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Alternative splicing has the potential to generate a wide range of protein isoforms. For many computational applications and for experimental research, it is important to be able to concentrate on the isoform that retains the core biological function. For many genes this is far from clear.
We have combined five methods into a pipeline that allows us to detect the principal variant for a gene. Most of the methods were based on conservation between species, at the level of both gene and protein. The five methods used were the conservation of exonic structure, the detection of non-neutral evolution, the conservation of functional residues, the existence of a known protein structure and the abundance of vertebrate orthologues. The pipeline was able to determine a principal isoform for 83% of a set of well-annotated genes with multiple variants.
Alternative messenger RNA (mRNA) splicing (Black, 2000; Gilbert, 1987) allows for the generation of a diverse range of mature RNAs. Studies have suggested that at least 60% of human genes can produce differently spliced mRNAs (Harrow et al., 2006; Scherer et al., 2006) and that alternative splicing has the potential to more than double the number of different proteins in the cell.
While alternative splicing can produce a range of differently spliced protein isoforms, there is conflicting evidence about their biological relevance. It has been suggested that the purpose of alternative splicing is to expand functional complexity and that the multiple variants are likely to encode functional proteins (Graveley, 2001; Hui and Binderief, 2005). Proteins with new functions are generated at different stages of development and in different tissues by a sophisticated regulation of the splicing process (Florea, 2006; Smith and Valcarcel, 2000). Many splice variants are hypothesized to function as dominant negative isoforms that regulate the pathways in which the main functional form is involved (Arinobu et al., 1999; Stojic et al., 2007).
However, recent work (Rodriguez-Trellez et al., 2005) has suggested that gene expression is not as tightly related to protein function as had been thought. In addition we have shown that despite widespread evidence for the expression of alternative transcripts, there was little to indicate this is translated into an increase in the repertoire of protein functions (Tress et al., 2007). Many of the proteins that result from alternative exon use would almost certainly have substantially rearranged structures with respect to their constitutively spliced counterparts (Tress et al., 2007; Talavera et al., 2007) and these changes are likely to have profound effects on the location and function of these alternative gene products. Predicting the effect of these changes on the cell is complicated, not least because heavy selection pressure would not normally tolerate such large transformations (Xing and Lee, 2006).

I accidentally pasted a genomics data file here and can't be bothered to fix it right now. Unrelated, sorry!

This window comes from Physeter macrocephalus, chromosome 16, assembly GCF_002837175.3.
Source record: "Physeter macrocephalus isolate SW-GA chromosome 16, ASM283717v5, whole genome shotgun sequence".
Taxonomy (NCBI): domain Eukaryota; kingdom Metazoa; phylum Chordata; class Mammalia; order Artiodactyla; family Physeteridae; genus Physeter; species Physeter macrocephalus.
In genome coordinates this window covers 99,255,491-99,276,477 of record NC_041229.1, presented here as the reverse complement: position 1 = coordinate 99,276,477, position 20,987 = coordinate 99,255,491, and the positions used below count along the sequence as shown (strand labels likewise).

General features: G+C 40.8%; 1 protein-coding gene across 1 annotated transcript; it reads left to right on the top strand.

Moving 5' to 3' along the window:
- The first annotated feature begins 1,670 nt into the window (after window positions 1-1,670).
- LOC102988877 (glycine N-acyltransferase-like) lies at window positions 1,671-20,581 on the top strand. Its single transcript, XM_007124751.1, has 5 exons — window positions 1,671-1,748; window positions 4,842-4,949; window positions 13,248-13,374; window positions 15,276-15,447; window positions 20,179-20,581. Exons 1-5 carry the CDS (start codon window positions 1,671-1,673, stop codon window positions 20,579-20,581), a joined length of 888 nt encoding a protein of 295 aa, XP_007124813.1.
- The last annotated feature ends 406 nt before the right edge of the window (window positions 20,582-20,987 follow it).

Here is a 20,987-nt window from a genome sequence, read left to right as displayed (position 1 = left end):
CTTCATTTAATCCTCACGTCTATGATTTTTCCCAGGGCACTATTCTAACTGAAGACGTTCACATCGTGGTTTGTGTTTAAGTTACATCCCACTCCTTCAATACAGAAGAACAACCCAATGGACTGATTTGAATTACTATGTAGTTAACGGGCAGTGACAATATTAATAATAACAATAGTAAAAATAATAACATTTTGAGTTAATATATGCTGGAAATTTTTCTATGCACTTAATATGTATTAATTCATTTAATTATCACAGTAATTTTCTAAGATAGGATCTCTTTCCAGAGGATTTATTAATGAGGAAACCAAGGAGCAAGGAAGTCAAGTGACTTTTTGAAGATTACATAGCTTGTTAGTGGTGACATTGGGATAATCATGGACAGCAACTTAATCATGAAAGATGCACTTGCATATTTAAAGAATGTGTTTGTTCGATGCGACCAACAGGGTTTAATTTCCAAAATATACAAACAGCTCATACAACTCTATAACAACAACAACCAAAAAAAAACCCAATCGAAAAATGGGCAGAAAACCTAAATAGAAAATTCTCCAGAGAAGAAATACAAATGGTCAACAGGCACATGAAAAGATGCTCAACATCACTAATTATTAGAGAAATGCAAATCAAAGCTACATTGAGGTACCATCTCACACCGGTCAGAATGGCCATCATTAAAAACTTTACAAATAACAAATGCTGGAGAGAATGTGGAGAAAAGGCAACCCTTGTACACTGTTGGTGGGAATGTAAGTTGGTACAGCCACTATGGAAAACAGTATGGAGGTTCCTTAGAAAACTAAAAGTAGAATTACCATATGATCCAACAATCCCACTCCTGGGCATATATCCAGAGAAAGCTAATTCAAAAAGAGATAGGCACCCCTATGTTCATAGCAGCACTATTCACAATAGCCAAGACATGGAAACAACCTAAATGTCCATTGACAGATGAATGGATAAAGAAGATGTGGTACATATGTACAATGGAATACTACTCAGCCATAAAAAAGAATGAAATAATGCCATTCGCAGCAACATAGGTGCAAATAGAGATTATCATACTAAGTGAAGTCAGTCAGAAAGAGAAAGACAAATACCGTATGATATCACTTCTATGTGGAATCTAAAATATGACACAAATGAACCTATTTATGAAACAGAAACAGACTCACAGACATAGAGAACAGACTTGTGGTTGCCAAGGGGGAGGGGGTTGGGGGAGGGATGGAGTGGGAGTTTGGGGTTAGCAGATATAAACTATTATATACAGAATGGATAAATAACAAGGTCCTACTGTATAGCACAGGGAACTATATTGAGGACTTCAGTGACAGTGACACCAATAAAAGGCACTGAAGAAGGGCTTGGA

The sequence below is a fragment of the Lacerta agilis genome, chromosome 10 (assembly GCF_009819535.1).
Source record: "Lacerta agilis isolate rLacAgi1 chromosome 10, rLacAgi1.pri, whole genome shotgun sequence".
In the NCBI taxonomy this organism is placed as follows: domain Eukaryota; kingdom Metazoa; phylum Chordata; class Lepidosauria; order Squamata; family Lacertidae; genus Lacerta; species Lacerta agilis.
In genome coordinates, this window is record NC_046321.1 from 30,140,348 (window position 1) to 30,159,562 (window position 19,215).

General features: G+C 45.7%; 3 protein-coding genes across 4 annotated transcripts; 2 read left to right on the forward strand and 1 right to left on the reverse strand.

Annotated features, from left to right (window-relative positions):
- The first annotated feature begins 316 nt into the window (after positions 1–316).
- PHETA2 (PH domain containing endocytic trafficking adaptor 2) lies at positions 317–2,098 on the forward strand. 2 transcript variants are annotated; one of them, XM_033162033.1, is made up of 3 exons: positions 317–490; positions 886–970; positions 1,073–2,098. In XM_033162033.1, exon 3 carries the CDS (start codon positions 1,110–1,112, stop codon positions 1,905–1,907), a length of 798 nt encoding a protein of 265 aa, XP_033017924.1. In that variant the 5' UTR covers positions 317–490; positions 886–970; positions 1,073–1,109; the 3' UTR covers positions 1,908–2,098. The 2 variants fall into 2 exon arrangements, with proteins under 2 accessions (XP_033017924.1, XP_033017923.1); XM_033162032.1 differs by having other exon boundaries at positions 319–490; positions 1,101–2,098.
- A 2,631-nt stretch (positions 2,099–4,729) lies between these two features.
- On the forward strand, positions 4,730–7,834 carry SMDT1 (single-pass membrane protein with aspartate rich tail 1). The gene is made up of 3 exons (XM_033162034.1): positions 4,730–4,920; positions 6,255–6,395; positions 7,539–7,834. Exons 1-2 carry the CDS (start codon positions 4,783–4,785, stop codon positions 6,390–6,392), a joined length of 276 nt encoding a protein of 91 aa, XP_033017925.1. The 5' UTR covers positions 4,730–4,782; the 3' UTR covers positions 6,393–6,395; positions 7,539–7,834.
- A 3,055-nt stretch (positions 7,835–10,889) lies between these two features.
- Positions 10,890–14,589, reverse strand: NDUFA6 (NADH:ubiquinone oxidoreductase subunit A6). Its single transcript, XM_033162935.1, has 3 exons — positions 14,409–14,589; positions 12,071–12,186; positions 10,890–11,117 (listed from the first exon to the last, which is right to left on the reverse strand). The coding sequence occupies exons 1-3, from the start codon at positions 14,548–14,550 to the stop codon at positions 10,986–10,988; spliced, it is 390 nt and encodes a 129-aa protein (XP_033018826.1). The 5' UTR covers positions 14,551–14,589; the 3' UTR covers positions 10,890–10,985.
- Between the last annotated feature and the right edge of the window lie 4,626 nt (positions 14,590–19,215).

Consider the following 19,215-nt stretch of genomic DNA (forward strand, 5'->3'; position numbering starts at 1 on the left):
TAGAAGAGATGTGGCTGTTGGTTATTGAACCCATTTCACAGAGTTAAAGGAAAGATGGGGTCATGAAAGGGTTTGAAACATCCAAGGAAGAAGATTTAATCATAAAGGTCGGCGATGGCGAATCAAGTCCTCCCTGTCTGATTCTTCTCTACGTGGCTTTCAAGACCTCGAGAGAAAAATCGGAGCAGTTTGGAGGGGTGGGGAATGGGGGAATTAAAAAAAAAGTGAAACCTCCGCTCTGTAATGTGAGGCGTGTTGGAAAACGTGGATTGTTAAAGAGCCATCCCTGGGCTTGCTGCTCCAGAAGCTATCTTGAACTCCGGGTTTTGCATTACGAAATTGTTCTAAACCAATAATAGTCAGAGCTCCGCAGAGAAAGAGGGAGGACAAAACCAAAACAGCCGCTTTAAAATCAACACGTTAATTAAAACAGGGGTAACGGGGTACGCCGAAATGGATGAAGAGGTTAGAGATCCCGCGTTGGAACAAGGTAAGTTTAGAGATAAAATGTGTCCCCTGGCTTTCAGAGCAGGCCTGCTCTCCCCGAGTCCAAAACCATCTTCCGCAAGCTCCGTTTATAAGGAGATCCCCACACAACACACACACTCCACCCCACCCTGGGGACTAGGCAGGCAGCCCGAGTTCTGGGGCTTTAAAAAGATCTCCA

In addition it seems possible that gene expression is not as tightly related to protein function as has been thought (Rodriguez-Trellez et al., 2005). Recent work from this group showed that despite widespread evidence for the expression of alternative transcripts, there was little to indicate this translated into an increase in the repertoire of protein functions (Tress et al., 2007).
At present the SwissProt database (Bairoch et al., 2004), part of UniProtKB (The UniProt Consortium, 2007), provides the best organization of the complicated web of alternative variants. Even if the SwissProt database is relatively small, it is the de facto gold standard of protein databases because entries are manually curated.
As part of the manual curation of the proteins in the SwissProt database, all UniProt variants from the same gene are merged into a single entry. One crucial step of the merging process is the selection of one of the merged sequences as the ‘display’ sequence for the entry. The display sequence is selected after careful inspection and remaining merged sequences are tagged as alternative splice variants of the corresponding display sequence. The longest variant is often chosen as the display sequence, not necessarily because it is the principal functional isoform but because this allows annotators to map more features to the sequence (Amos Bairoch, personal communication).